Family characteristics, values, and educational plans : a study of Newfoundland youth

Baker, Marguerite (1978) Family characteristics, values, and educational plans : a study of Newfoundland youth. Masters thesis, Memorial University of Newfoundland.

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    Available under License - The author retains copyright ownership and moral rights in this thesis. Neither the thesis nor substantial extracts from it may be printed or otherwise reproduced without the author's permission.
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Abstract

The present study examined how selected family characteristics intervene through parental value orientations to influence children's educational plans. A sample of 38 Newfoundland secondary schools, involving 3315 females and 3500 males in Grades 9, 10, 11, 12 and vocational schools, was employed. The effects of the following seven family characteristics upon children's educational plans were analyzed by the method of multiple regression and path analysis: father's education, mother's education, father's occupation, mother's occupational status, parental presence, family size, and child's IQ. The three intervening value orientations were parental awareness, parental encouragement, and parental decision-making. -- Nineteen per cent of the variance was explained in the educational plans of males, and 20 per cent of the variance in the educational plans of females. For males, the independent variables in order of their effects upon educational plans from high to low were: child's IQ, family size, mother's education, father's education, father's occupation, parental presence, and mother's occupational status. Of the three intervening variables examined, parental encouragement was the most important, parental awareness was less important, and parental decision-making was the least important. For females, the independent variables in order of their effects upon educational plans from high to low were: child's IQ, mother's education, father's occupation, family size, father's education, parental, presence, and mother's occupational status. Of the three intervening variables parental encouragement was the most important, parental awareness was less important, and parental decision-making was of least importance. -- These findings have implications for the importance of educating mother's, for males in one-parent families, for the differential treatment of males and females in the home and school, and for the importance of parental encouragement and parental involvement in the educational process. -- Suggestions for further research concerned the sample, the method of analysis, and the variables.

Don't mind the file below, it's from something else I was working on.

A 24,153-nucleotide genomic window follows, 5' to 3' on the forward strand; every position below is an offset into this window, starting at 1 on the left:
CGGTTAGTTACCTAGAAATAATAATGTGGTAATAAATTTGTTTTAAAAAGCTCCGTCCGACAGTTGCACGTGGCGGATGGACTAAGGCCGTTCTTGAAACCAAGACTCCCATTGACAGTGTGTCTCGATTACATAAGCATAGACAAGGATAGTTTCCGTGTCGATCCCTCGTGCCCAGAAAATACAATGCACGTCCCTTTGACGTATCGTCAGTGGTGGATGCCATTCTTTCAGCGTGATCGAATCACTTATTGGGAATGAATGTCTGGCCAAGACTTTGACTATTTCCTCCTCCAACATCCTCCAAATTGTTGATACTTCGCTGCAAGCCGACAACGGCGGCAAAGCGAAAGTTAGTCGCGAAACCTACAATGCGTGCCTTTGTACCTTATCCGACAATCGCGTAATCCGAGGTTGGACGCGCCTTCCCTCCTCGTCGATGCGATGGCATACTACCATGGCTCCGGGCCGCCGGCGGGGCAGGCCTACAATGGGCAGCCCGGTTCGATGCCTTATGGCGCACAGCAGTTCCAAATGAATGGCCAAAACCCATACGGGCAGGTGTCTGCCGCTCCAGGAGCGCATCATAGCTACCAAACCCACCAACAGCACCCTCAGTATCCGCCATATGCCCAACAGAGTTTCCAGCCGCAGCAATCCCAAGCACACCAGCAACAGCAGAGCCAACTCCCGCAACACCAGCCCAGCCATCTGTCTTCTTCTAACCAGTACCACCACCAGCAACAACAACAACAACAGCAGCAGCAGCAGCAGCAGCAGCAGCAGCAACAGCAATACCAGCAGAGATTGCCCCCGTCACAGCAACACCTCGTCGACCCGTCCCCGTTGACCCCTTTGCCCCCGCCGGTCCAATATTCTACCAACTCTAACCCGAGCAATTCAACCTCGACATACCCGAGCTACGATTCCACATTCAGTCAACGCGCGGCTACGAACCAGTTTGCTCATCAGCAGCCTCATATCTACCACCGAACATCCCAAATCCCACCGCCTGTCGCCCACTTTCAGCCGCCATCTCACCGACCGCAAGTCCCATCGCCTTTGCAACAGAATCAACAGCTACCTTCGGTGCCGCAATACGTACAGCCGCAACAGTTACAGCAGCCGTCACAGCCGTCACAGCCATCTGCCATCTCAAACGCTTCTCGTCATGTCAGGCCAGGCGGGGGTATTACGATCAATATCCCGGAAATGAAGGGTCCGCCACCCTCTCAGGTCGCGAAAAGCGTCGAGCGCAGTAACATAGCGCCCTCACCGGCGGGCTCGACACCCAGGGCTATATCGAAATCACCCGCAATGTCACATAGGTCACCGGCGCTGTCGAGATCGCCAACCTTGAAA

Item Type: Thesis (Masters)
URI: http://research.library.mun.ca/id/eprint/4309
Item ID: 4309
Additional Information: Bibliography: leaves 130-139.
Department(s): Education, Faculty of
Date: 1978
Date Type: Submission
Geographic Location: Canada--Newfoundland and Labrador
Library of Congress Subject Heading: Students--Newfoundland and Labrador--Social conditions; Student aspirations--Newfoundland and Labrador

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